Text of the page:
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EZ EFI 2.0 Throttle Body System Vehicle #2 - An '81 GMC

Discussion in 'FAST Support Forum' started by A A, Jun 5, 2016.

  1. A A

    A A Well-Known Member

    Joined:
    Jun 22, 2014
    I've had a BatteryMiINDER OBD-12 installed to my GMC for several years. I kept it plugged into a solar array using a 10amp solar supply. It has worked great and the SLA battery in the GMC is still like brand new at 100% capacity. After installing a 10amp NOCO GEN 1 in my new Silverado, I decided the 4amp GEN 1 Mini would be a better choice for the GMC than the BatteryMINDER. The NOCO GEN 1 and GEN 1 Mini are certainly more rugged (rated IP68 water resistant), and they cycle off to micro power and sensing when the battery is fully charged - should be good for even longer battery life along with their eight stage charging and power cycling. The new system appears to be working fine and it is supposed to be completely computer safe - for my EZ EFI 2.0 ECU peace of mind. The solar array still does all the charging - only from one of its 120 volt AC outlets.
     
  2. A A

    A A Well-Known Member

    Joined:
    Jun 22, 2014
    Lol! For the last two weeks I had noticed my FAST handheld was showing 13.9 volts instead of the usual 14.3 volts after starting my GMC. After a while driving, volts would only come up to 14.1 - and drop back slightly at anything over idle speeds. Yes, the now 14 year old Powermaster 150 amp alternator was acting up. Seems like it all started with the oppressive humidity we're having at the current time.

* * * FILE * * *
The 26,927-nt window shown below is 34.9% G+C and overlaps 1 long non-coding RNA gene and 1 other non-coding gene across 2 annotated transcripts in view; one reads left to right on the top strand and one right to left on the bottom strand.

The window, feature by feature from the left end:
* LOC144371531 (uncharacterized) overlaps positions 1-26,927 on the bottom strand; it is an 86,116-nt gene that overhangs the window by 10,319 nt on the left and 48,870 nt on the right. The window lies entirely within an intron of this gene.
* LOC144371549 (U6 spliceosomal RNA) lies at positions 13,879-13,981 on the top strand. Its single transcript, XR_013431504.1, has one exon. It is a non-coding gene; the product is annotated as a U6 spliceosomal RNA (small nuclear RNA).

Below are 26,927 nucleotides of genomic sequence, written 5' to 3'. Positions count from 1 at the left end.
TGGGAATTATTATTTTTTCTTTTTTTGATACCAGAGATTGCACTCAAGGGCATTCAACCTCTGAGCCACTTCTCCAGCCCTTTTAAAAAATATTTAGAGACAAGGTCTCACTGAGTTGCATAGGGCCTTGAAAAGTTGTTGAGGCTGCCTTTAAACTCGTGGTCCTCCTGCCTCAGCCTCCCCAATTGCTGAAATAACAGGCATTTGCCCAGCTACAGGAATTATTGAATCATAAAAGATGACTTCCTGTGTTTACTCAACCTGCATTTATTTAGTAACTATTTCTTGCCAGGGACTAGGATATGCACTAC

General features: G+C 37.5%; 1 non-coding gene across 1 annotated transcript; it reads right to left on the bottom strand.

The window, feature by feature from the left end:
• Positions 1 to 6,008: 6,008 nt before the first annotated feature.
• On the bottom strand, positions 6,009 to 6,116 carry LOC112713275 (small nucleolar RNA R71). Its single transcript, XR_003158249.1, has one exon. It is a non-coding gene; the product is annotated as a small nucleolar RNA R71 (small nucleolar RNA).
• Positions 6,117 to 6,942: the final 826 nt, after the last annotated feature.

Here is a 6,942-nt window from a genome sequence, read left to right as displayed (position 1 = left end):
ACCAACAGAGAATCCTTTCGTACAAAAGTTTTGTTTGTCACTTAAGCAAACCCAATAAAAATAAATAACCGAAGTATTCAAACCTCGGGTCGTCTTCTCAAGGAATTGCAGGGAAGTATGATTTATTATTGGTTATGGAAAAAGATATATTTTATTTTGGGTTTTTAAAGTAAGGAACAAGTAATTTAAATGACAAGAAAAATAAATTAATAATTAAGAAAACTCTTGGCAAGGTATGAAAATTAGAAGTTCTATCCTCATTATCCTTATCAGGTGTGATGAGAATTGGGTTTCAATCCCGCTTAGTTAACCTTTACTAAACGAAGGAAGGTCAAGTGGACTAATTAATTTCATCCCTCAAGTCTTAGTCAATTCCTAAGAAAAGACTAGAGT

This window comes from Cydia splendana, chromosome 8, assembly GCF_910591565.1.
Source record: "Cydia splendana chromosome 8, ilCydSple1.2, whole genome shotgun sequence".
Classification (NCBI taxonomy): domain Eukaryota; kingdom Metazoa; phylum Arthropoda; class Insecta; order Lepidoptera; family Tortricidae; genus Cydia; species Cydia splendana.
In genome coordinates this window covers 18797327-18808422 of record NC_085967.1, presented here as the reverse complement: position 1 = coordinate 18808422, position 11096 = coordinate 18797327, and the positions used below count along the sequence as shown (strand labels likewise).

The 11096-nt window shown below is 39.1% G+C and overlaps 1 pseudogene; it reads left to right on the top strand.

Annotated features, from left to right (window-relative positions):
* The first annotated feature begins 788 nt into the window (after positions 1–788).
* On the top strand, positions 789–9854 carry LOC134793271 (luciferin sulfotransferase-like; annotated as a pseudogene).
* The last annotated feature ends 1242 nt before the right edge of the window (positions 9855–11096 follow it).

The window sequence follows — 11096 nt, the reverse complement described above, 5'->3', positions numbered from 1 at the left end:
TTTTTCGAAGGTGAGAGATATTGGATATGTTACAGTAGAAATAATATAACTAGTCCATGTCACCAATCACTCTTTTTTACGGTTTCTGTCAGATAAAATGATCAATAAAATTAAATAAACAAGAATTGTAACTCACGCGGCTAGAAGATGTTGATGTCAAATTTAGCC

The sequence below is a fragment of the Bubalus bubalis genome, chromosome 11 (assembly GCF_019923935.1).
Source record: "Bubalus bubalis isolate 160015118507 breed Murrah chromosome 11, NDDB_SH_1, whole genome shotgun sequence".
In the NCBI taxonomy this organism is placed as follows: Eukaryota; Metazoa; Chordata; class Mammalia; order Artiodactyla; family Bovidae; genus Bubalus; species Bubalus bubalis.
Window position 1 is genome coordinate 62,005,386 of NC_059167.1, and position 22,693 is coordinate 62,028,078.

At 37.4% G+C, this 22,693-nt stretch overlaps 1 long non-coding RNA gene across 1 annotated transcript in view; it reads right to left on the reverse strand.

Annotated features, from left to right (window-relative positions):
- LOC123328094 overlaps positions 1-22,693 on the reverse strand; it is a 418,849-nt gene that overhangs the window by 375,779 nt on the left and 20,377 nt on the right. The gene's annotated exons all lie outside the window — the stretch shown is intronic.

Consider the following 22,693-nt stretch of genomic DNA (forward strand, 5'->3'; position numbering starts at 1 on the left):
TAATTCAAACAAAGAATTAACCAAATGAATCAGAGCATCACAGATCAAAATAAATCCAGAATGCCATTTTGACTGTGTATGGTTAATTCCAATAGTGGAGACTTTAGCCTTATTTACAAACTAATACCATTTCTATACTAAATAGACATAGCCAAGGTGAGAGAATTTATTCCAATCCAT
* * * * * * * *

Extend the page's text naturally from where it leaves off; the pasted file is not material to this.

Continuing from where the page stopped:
I pulled the GMC battery and checked it out - although it still cranked the truck perfectly. Its capacity was low, but I built that back quickly using a NOCO Genius G7200 7 amp charger. I installed a weak Duracell AGM battery to the GMC that was showing 12.8 volts. Ha! It couldn't turn the engine over as its capacity was gone and the volts fell off far enough to cause a reboot of the handheld, as I let off the start position of the key and volts increased - but I used a new GB70 booster to easily start the engine. Yup, with the engine then idling, booster disconnected, the handheld volts quickly increased to 13.9 - but there was something odd. My warm engine idle was drifting between 800-900 rpm instead of holding at 750.

    I bought a new Duracell 34/78 AGM I found on sale for the GMC, as the old AGM had lasted 8 years before I replaced it in one of my other vehicles that is driven more often. I also like the top and side terminal configuration of this AGM. I used the old AGM for the $18 core charge and my total cost for the new AGM was only $121 at Sam's Club.

    The battery that had been in the GMC was still in great condition, but it is 6 years old - I'll use it for something else. So, I installed the new AGC into the '81 GMC. A quick check showed my old Powermaster alternator was discharging the battery at a low amperage with the key off. So, I left the negative terminal disconnected. The old GMC will soon have a new alternator - but the above told story serves to show yet more quirks, how they can be spotted with the EZ EFI 2.0 handheld, and how they can affect the ECU operation.

    Edit - It's probably a good thing the GMCs NOCO mini charger had been in use or the old GMC battery would have probably been toast from the alternator discharge.
     
    Last edited: Jun 2, 2018

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